(Bloomberg) -- Endeavour Mining Plc has been accused by Lilium Mining of misrepresentation over the sale of two African gold mines, as the fallout from the tenure of ousted Chief Executive Officer Sebastien de Montessus continues.

Lilium made the allegations after purchasing the Wahgnion and Boungou projects in Burkina Faso last June. It’s part of a counterclaim that alleges “misrepresentation and concealment of information relevant to the financial position and operating capabilities” of those mines, according to a statement from Lilium on Monday.

That follows a case filed in March by Endeavour before the London Court of International Arbitration. The London-listed mining company has said Lilium has so far missed payments totaling $107 million in relation to a deal that it expected to eventually exceed $300 million.

The dispute comes after Endeavour fired CEO De Montessus earlier this year, citing “serious misconduct” and irregularities tied to the sale of another mine in Ivory Coast. “Lilium’s suspicions that it had been misled in relation to the transaction appeared to be confirmed” by the CEO’s removal, the company said.

“Discrepancies between the represented and actual financial and operative states of the mines became apparent in the aftermath of the acquisition,” Lilium said in the statement.

Endeavour, which operates gold mines in West Africa with assets across Senegal, Ivory Coast and Burkina Faso, said it initiated the arbitration case after Lilium failed to “to make payment for the assets.” The company filed a second case against financial institutions working with Lilium for not delivering on letters of credit owed to Endeavour.

Rather than meeting its payment obligations, Lilium has “instead chosen to make public allegations that are opportunistic, serious and unfounded, and which Endeavour absolutely rejects,” the company said by email on Tuesday.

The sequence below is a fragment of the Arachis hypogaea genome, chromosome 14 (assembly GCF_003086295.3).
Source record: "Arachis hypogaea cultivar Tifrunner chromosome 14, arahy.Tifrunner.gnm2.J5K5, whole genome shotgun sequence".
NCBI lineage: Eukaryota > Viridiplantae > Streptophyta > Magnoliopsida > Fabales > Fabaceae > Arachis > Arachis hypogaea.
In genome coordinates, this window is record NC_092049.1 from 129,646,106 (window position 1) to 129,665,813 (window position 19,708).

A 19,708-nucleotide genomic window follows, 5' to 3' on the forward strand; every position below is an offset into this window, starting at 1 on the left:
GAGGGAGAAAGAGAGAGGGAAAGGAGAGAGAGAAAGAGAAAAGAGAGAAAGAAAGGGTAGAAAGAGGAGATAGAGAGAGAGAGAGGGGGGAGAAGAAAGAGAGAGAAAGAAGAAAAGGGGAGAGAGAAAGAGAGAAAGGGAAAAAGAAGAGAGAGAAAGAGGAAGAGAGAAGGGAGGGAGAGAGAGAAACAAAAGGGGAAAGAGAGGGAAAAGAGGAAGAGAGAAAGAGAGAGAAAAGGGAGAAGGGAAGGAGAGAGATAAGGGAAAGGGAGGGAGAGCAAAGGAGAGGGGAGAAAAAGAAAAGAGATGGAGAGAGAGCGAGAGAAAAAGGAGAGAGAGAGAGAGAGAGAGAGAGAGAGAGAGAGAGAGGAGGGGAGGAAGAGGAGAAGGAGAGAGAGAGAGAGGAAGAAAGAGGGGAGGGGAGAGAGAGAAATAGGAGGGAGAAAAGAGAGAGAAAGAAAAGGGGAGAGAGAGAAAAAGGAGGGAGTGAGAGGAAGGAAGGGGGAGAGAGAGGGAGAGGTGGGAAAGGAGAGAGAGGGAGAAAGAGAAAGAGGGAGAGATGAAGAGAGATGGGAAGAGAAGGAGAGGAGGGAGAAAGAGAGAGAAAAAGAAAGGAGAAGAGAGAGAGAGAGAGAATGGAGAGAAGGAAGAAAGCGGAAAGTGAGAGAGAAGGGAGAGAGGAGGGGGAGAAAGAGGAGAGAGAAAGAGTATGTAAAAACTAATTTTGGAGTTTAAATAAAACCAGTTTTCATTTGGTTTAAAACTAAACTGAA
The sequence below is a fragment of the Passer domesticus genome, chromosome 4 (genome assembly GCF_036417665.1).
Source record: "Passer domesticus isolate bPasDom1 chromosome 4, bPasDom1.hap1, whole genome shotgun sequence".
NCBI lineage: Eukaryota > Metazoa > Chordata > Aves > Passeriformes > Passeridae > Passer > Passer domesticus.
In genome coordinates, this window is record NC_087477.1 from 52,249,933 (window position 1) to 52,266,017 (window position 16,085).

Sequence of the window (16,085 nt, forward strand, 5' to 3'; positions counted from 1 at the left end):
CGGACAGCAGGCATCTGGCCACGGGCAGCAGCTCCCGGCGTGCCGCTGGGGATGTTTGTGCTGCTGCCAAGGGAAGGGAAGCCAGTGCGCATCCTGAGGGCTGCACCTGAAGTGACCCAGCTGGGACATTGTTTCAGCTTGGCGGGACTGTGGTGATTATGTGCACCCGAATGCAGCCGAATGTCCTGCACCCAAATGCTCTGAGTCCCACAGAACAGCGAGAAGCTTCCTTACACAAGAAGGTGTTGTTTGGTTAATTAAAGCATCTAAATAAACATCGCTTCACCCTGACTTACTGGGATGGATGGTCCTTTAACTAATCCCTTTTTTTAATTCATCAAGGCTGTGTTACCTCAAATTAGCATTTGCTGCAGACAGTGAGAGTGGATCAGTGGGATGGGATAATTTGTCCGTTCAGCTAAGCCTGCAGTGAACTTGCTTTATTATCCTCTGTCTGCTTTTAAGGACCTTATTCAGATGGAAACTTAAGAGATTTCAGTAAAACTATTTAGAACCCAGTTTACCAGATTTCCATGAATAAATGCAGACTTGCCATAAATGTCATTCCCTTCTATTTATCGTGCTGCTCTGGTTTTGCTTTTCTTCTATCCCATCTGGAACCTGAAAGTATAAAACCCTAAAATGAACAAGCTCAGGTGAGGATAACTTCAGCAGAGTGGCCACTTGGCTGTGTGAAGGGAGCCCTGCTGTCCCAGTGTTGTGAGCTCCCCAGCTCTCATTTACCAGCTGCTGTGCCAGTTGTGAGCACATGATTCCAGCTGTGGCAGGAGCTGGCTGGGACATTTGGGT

A spokesperson for De Montessus declined to comment.

Lilium — a subsidiary of Lilium Capital, an investment firm founded by US-Burkinabe businessman Simon Tiemtore — said it issued a counterclaim against Endeavour on April 2 for “misrepresentation and breach of warranty.”

Read more: Endeavour Probe Into Ex-CEO Payments Ends in Unsolved Puzzle

Following an internal investigation, Endeavour said last month that it still doesn’t know who the ultimate beneficiaries were of payments of more than $20 million made at the instruction of its former CEO to an entity in the United Arab Emirates. The mining company said it found no evidence of bribery or payments to sanctioned persons or terrorist groups. 

De Montessus has said he didn’t benefit personally from the payments. The ex-CEO said they were made to an established contractor of Endeavour, and that he was denied the opportunity to respond to specific allegations before they were published.

(Updates with Endeavour’s comments from sixth paragraph)

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